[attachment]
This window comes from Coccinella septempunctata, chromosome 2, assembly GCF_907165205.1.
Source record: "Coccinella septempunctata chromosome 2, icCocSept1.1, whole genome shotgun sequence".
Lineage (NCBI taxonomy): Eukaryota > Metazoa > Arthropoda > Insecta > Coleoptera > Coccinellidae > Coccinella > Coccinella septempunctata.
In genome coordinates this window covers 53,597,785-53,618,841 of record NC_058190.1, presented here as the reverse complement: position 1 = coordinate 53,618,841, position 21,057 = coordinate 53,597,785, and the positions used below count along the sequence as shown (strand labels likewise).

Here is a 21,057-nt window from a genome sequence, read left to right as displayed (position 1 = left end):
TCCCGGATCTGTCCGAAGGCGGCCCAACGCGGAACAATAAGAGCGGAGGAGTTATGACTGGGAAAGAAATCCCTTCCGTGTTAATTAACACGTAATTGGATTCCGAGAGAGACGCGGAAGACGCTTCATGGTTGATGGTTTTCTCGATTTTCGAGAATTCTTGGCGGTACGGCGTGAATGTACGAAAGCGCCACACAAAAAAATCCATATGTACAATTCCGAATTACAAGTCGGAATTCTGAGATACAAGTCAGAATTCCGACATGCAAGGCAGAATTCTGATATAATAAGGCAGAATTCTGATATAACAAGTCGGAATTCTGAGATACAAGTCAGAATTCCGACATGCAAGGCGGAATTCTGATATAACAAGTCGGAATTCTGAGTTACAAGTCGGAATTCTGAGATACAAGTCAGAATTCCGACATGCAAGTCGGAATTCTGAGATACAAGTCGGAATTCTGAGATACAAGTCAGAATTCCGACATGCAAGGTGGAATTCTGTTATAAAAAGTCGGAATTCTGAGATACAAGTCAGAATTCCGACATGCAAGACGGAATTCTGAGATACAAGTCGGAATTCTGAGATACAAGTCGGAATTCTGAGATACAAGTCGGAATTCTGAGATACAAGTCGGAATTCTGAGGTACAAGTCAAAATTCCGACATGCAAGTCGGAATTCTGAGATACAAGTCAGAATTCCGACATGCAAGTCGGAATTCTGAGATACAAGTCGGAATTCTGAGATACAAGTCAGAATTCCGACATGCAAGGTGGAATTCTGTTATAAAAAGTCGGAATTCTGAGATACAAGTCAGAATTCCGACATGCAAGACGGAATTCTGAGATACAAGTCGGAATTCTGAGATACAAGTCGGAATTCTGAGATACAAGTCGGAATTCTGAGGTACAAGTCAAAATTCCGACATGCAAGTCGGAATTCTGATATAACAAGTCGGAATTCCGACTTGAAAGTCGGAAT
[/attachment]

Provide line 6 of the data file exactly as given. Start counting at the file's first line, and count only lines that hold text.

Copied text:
TCCCGGATCTGTCCGAAGGCGGCCCAACGCGGAACAATAAGAGCGGAGGAGTTATGACTGGGAAAGAAATCCCTTCCGTGTTAATTAACACGTAATTGGATTCCGAGAGAGACGCGGAAGACGCTTCATGGTTGATGGTTTTCTCGATTTTCGAGAATTCTTGGCGGTACGGCGTGAATGTACGAAAGCGCCACACAAAAAAATCCATATGTACAATTCCGAATTACAAGTCGGAATTCTGAGATACAAGTCAGAATTCCGACATGCAAGGCAGAATTCTGATATAATAAGGCAGAATTCTGATATAACAAGTCGGAATTCTGAGATACAAGTCAGAATTCCGACATGCAAGGCGGAATTCTGATATAACAAGTCGGAATTCTGAGTTACAAGTCGGAATTCTGAGATACAAGTCAGAATTCCGACATGCAAGTCGGAATTCTGAGATACAAGTCGGAATTCTGAGATACAAGTCAGAATTCCGACATGCAAGGTGGAATTCTGTTATAAAAAGTCGGAATTCTGAGATACAAGTCAGAATTCCGACATGCAAGACGGAATTCTGAGATACAAGTCGGAATTCTGAGATACAAGTCGGAATTCTGAGATACAAGTCGGAATTCTGAGATACAAGTCGGAATTCTGAGGTACAAGTCAAAATTCCGACATGCAAGTCGGAATTCTGAGATACAAGTCAGAATTCCGACATGCAAGTCGGAATTCTGAGATACAAGTCGGAATTCTGAGATACAAGTCAGAATTCCGACATGCAAGGTGGAATTCTGTTATAAAAAGTCGGAATTCTGAGATACAAGTCAGAATTCCGACATGCAAGACGGAATTCTGAGATACAAGTCGGAATTCTGAGATACAAGTCGGAATTCTGAGATACAAGTCGGAATTCTGAGGTACAAGTCAAAATTCCGACATGCAAGTCGGAATTCTGATATAACAAGTCGGAATTCCGACTTGAAAGTCGGAAT